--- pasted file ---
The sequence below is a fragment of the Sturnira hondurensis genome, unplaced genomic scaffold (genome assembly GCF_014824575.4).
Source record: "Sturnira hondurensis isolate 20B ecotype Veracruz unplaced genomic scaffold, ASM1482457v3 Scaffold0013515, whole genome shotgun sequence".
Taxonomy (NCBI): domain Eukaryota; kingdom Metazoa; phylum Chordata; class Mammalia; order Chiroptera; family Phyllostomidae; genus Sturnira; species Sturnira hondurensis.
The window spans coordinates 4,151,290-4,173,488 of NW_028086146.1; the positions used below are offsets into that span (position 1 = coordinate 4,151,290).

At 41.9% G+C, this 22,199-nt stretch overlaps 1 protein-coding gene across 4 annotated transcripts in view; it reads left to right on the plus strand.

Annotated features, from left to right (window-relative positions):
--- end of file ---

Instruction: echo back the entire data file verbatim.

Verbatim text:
The sequence below is a fragment of the Sturnira hondurensis genome, unplaced genomic scaffold (genome assembly GCF_014824575.4).
Source record: "Sturnira hondurensis isolate 20B ecotype Veracruz unplaced genomic scaffold, ASM1482457v3 Scaffold0013515, whole genome shotgun sequence".
Taxonomy (NCBI): domain Eukaryota; kingdom Metazoa; phylum Chordata; class Mammalia; order Chiroptera; family Phyllostomidae; genus Sturnira; species Sturnira hondurensis.
The window spans coordinates 4,151,290-4,173,488 of NW_028086146.1; the positions used below are offsets into that span (position 1 = coordinate 4,151,290).

At 41.9% G+C, this 22,199-nt stretch overlaps 1 protein-coding gene across 4 annotated transcripts in view; it reads left to right on the plus strand.

Annotated features, from left to right (window-relative positions):